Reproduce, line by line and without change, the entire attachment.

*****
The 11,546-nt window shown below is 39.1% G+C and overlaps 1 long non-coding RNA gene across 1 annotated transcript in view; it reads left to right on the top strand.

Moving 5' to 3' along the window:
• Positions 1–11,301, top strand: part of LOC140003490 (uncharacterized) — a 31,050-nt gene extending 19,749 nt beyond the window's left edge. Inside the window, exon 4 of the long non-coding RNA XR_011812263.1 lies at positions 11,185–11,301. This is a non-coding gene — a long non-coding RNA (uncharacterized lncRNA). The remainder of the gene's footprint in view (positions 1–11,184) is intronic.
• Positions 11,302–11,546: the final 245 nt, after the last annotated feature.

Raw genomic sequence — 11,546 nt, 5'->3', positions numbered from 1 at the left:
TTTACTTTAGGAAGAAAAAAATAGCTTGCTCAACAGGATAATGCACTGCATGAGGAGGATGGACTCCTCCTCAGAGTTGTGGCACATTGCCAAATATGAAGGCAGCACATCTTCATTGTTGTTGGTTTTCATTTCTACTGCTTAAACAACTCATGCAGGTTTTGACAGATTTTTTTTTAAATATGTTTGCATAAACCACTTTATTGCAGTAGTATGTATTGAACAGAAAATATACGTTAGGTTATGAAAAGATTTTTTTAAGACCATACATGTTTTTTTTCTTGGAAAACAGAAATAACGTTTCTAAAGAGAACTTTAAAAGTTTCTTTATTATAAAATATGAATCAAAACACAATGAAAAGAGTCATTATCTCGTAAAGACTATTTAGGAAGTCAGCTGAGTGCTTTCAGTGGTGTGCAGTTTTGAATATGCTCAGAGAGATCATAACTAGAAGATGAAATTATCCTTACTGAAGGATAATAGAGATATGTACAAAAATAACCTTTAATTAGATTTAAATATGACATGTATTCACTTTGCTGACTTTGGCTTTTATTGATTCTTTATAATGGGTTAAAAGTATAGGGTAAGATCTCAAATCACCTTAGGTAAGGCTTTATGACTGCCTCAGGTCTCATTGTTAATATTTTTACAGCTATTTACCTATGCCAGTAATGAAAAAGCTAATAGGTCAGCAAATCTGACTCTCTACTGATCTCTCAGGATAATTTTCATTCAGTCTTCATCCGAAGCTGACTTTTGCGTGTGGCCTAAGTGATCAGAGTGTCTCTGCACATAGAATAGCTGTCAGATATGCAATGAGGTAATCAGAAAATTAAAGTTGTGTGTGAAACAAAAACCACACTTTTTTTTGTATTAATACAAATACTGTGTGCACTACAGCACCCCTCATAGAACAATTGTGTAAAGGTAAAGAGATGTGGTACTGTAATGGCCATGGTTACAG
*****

The 11,546-nt window shown below is 39.1% G+C and overlaps 1 long non-coding RNA gene across 1 annotated transcript in view; it reads left to right on the top strand.

Moving 5' to 3' along the window:
• Positions 1–11,301, top strand: part of LOC140003490 (uncharacterized) — a 31,050-nt gene extending 19,749 nt beyond the window's left edge. Inside the window, exon 4 of the long non-coding RNA XR_011812263.1 lies at positions 11,185–11,301. This is a non-coding gene — a long non-coding RNA (uncharacterized lncRNA). The remainder of the gene's footprint in view (positions 1–11,184) is intronic.
• Positions 11,302–11,546: the final 245 nt, after the last annotated feature.

Raw genomic sequence — 11,546 nt, 5'->3', positions numbered from 1 at the left:
TTTACTTTAGGAAGAAAAAAATAGCTTGCTCAACAGGATAATGCACTGCATGAGGAGGATGGACTCCTCCTCAGAGTTGTGGCACATTGCCAAATATGAAGGCAGCACATCTTCATTGTTGTTGGTTTTCATTTCTACTGCTTAAACAACTCATGCAGGTTTTGACAGATTTTTTTTTAAATATGTTTGCATAAACCACTTTATTGCAGTAGTATGTATTGAACAGAAAATATACGTTAGGTTATGAAAAGATTTTTTTAAGACCATACATGTTTTTTTTCTTGGAAAACAGAAATAACGTTTCTAAAGAGAACTTTAAAAGTTTCTTTATTATAAAATATGAATCAAAACACAATGAAAAGAGTCATTATCTCGTAAAGACTATTTAGGAAGTCAGCTGAGTGCTTTCAGTGGTGTGCAGTTTTGAATATGCTCAGAGAGATCATAACTAGAAGATGAAATTATCCTTACTGAAGGATAATAGAGATATGTACAAAAATAACCTTTAATTAGATTTAAATATGACATGTATTCACTTTGCTGACTTTGGCTTTTATTGATTCTTTATAATGGGTTAAAAGTATAGGGTAAGATCTCAAATCACCTTAGGTAAGGCTTTATGACTGCCTCAGGTCTCATTGTTAATATTTTTACAGCTATTTACCTATGCCAGTAATGAAAAAGCTAATAGGTCAGCAAATCTGACTCTCTACTGATCTCTCAGGATAATTTTCATTCAGTCTTCATCCGAAGCTGACTTTTGCGTGTGGCCTAAGTGATCAGAGTGTCTCTGCACATAGAATAGCTGTCAGATATGCAATGAGGTAATCAGAAAATTAAAGTTGTGTGTGAAACAAAAACCACACTTTTTTTTGTATTAATACAAATACTGTGTGCACTACAGCACCCCTCATAGAACAATTGTGTAAAGGTAAAGAGATGTGGTACTGTAATGGCCATGGTTACAG